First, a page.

Working with Invisibles
Thursday, November 8, 2018
“What if being fulfilled, what if finding success, had nothing to do with getting attention?”
This question — seemingly at odds with our culture dominated by the quantification of likes, followers and shares a person has — is what drives David Zweig, a WERC 2018 Annual Conference presenter and author of Invisibles: The Power of Anonymous Work in an Age of Relentless Self-Promotion.
Consider the fact-checkers at newspapers and magazines — a role Zweig held at Rolling Stone. No reader, he says, finishes a cool article and thinks, “Wow, that piece was really well fact-checked.” It’s only when mistakes occur that the harsh glare of the spotlight shines on him.
Instead of devising ways to be recognized and keep his job, Zweig decided to strive for invisibility, and subsequently, perfection in his work. He also explored other professions that share this inverse recognition and worked on devising strategies for managers.
Peter Clements, the guitar technician on tour with Radiohead for example, knows the show is going well if he remains unseen. Robert Elswit, cinematographer for such movies as There Will Be Blood, Boogie Nights and Magnolia, understands his role is secondary to the director. He strives for perfection in order to support the success of the movie as a whole entity.
And, consider the numerous architects who restore famed architect Frank Lloyd Wright’s projects. They follow his work fixing his engineering and design flaws. The project will forever remain attributed to Wright’s legacy, but they are satisfied knowing their contributions support the overall integrity of his structures.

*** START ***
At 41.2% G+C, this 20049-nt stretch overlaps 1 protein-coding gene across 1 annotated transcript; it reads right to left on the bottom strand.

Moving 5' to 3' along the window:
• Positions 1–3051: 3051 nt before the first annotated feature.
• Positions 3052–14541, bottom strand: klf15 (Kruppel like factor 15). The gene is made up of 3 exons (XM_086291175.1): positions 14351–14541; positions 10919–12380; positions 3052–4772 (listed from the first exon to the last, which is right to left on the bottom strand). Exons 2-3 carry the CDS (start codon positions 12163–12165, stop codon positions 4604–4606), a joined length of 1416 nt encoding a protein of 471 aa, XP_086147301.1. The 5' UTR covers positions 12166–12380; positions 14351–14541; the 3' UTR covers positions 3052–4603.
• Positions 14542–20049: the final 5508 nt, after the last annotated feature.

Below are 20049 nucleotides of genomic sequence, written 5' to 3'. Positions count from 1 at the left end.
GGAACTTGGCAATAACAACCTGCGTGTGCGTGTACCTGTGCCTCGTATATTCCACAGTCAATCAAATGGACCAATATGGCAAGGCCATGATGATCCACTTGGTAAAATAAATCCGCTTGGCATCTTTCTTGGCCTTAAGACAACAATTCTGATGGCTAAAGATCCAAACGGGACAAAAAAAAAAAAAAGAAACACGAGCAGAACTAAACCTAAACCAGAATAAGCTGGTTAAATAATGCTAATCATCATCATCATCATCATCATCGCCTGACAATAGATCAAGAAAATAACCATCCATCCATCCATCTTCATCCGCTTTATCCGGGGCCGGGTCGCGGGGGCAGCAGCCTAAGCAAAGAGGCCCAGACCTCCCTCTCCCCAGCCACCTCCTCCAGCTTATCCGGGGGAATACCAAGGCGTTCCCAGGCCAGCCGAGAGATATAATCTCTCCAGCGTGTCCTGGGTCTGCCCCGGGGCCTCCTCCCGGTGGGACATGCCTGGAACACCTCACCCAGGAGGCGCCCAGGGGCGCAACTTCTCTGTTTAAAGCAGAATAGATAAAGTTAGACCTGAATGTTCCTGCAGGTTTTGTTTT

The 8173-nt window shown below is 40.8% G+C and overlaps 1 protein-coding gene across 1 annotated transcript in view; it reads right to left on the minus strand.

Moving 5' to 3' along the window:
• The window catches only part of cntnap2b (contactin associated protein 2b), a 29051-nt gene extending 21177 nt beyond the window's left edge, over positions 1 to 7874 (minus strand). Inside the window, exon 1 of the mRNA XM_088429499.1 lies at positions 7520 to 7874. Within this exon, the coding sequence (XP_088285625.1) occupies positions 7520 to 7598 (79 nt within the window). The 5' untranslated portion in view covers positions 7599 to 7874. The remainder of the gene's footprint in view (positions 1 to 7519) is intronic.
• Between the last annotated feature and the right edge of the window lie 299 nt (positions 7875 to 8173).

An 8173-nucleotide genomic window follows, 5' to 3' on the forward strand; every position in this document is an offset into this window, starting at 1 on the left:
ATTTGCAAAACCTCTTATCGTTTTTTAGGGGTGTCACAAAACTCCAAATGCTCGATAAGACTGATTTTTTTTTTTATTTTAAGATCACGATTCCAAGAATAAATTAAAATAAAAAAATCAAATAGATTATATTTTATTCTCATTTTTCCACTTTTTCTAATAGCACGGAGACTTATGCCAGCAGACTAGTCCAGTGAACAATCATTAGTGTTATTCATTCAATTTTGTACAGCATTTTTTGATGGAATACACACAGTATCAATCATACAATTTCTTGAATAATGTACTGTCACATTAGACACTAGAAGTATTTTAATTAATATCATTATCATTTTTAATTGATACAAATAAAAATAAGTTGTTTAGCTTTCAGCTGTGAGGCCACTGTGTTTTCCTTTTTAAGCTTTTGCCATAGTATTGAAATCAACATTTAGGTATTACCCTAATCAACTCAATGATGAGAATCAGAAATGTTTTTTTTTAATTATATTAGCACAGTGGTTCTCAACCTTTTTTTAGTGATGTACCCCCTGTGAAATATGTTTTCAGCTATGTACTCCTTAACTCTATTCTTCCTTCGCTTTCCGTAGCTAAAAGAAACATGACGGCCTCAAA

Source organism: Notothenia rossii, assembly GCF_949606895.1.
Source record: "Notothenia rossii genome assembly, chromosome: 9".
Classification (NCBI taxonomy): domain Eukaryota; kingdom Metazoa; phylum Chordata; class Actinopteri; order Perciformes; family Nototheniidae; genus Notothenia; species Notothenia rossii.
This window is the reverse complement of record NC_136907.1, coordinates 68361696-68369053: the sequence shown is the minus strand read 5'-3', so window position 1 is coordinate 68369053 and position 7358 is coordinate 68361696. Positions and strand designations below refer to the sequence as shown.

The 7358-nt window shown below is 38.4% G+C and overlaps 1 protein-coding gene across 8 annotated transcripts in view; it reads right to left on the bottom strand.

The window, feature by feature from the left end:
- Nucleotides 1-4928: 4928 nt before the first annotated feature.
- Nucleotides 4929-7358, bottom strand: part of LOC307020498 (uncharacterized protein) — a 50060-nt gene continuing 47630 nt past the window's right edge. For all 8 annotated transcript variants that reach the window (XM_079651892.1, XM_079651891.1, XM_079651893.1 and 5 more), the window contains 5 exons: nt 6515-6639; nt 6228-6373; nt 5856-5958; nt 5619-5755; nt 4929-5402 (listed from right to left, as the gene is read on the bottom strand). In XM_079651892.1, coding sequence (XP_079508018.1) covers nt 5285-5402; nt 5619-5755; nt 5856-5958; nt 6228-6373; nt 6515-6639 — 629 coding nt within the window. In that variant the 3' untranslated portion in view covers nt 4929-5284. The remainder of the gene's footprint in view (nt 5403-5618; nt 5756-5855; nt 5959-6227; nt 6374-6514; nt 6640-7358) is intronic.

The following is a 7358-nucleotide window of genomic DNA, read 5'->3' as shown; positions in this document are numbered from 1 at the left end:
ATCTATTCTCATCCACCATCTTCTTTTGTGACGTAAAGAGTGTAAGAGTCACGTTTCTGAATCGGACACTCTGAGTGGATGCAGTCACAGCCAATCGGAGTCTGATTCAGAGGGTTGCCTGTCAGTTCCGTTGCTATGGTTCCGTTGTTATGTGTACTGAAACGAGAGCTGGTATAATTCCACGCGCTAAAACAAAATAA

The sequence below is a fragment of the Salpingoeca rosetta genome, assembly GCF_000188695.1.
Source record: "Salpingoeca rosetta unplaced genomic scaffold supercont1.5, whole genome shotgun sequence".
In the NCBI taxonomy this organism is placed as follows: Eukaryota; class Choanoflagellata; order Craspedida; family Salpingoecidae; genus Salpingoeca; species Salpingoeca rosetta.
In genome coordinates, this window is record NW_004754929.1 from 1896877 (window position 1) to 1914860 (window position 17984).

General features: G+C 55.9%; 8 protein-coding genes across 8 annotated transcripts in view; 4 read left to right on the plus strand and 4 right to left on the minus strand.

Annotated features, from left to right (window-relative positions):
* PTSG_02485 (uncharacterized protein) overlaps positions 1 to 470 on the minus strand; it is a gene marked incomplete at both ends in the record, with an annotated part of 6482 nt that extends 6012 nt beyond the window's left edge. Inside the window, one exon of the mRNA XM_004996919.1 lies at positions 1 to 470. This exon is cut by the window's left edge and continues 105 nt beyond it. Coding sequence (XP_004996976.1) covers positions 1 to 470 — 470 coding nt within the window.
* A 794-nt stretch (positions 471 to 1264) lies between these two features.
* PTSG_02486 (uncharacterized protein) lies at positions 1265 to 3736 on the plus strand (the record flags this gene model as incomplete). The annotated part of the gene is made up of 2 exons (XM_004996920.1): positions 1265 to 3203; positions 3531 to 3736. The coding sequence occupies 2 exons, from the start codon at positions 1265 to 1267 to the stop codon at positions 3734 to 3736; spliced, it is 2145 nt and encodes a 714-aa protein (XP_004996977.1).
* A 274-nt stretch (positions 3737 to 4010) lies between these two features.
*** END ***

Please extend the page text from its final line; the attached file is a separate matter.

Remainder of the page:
Even the logistics industry is familiar with the concept of invisibility: consumers rarely think about this sector until their online order is late, out of stock, or they receive the wrong item.
Invisibility is not restricted to certain jobs or industries. It can be inherent to an individual member of the team, those who seem ambivalent toward recognition, who are meticulous and who savor responsibility.
In his presentation to WERC conference attendees, Zweig reviewed two important perception shifts managers must make to properly engage and support their “invisible” team members.
First, rethink rewards. Attention-seeking individuals derive motivation and satisfaction from public shout-outs at team meetings or in staff emails. Invisibles are motivated by the internal knowledge that their work contributes to the broad success of a project or organization as a whole. To reward them, confirm their job well-done with added responsibility or by including them on important projects.
Second, rethink culture. Open-door management styles are ubiquitous in today’s workplace. But, they inherently feed the attention-seeking employees who are happy to go out of their way to haunt their manager’s door for validation. Similarly, team round-tables may be dominated by the same set of attention-seekers. Add regular one-on-one meetings with your team members to provide invisibles with a direct and comfortable platform.
Attention-seekers and invisibles, plus everyone in between, each have a role and purpose on your team. Effective managers know how to distinguish and tailor their style to effectively harness and support employees’ contributions to the organization.
Discover management solutions and hiring strategies, plus the latest innovations and tested solutions for the warehousing industry, at WERC’s 2019 Annual Conference and Solutions Center. Registration opens in November at werc.org/2019.